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Report No. 79

20.2. Search for solutions to be regarded as a quest.-

It should not, however, be assumed that the adoption of the various measures recommended in this Report will solve the problem of arrears for all times to come. We have no such illusions, and would prefer to be a little sceptic till the implementation of our recommendations. The search for a permanent solution to the problem would be futile. In human history, in the long run, there are no solutions-only problems. The search for a solution must, therefore, be a continuous process. It is a quest, not a discovery.1

In the affairs of men-and particularly in a field in which many complex factors operate together and in which a satisfactory solution postulates a consideration of several aspects in conflict with each other-a permanent solution would be difficult. This or that aspect may with the passage of time, become prominent and others may shade into insignificance. No solution, even if it is satisfactory for the needs of the moment, would be effective for all times to come. Experience may reveal the inadequacy, or even the total inappropriateness, of a particular assumed solution; and fresh efforts may then have to be made to devise measures for dealing with the problem. This is precisely the reason why in most countries with whose legal systems we are familiar, the problem of delay and arrears in courts had to be examined more than once in the course of, say, the last half a century.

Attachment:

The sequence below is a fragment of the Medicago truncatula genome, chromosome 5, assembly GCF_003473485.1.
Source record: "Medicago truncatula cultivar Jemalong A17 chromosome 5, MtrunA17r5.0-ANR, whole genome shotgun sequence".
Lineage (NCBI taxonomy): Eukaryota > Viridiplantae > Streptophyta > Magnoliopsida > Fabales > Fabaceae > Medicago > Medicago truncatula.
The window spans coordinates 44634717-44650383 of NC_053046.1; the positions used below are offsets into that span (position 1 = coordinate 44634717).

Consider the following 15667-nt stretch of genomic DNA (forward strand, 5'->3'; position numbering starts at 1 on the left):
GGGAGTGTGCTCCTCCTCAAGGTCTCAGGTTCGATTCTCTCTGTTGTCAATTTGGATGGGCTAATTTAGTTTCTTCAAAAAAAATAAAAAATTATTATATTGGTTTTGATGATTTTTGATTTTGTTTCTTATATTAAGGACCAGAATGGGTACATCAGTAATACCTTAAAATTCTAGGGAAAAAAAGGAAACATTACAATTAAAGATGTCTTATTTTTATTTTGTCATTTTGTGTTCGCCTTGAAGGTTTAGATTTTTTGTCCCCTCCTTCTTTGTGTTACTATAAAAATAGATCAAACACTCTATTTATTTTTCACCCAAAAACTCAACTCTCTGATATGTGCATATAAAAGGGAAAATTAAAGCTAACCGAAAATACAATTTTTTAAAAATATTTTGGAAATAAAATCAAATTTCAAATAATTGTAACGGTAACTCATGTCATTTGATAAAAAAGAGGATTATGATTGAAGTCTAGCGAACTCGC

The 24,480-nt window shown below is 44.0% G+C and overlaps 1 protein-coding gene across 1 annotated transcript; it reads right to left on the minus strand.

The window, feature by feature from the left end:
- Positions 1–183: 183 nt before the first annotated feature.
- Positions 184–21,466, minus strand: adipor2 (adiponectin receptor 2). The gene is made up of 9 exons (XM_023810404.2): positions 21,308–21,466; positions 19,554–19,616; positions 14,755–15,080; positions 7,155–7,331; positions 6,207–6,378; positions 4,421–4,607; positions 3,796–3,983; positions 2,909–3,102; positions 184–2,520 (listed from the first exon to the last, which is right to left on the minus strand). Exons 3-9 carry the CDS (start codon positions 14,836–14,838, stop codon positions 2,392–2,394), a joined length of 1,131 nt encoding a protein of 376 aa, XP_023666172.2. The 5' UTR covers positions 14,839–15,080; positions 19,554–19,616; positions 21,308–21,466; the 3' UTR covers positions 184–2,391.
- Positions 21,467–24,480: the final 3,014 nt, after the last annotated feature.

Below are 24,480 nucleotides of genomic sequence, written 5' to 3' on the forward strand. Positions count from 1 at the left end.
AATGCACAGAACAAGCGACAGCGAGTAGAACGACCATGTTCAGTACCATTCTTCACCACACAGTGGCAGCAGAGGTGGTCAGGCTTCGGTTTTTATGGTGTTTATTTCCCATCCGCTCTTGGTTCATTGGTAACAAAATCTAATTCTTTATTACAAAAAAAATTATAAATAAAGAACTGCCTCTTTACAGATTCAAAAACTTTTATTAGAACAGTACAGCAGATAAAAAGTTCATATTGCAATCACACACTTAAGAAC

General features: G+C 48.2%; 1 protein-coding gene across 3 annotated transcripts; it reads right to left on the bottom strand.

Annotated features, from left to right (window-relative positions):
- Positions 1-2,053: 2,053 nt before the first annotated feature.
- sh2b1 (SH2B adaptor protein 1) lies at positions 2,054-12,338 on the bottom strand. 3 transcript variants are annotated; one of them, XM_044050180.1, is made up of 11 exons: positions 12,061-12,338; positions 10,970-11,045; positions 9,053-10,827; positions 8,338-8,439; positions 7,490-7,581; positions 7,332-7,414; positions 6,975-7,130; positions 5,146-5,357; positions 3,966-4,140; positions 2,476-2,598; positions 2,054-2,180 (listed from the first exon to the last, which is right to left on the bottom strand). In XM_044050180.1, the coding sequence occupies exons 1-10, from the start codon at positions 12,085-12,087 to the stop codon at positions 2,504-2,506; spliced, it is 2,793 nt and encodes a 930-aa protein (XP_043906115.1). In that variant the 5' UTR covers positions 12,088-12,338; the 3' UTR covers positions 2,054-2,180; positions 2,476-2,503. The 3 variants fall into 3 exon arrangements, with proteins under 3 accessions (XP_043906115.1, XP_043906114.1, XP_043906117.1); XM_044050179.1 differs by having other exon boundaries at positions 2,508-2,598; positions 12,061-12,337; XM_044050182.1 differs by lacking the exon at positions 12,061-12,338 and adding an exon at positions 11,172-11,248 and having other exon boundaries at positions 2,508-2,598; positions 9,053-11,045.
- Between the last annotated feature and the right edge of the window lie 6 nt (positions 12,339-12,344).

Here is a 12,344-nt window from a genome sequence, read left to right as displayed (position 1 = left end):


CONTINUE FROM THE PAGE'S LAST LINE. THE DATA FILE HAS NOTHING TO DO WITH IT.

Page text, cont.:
1. Daniel Borstin (Librarian of Congress) Democracy and its Discontents, extracted in Technology and Democracy, (Autumn 1978) American Review 66, 72.

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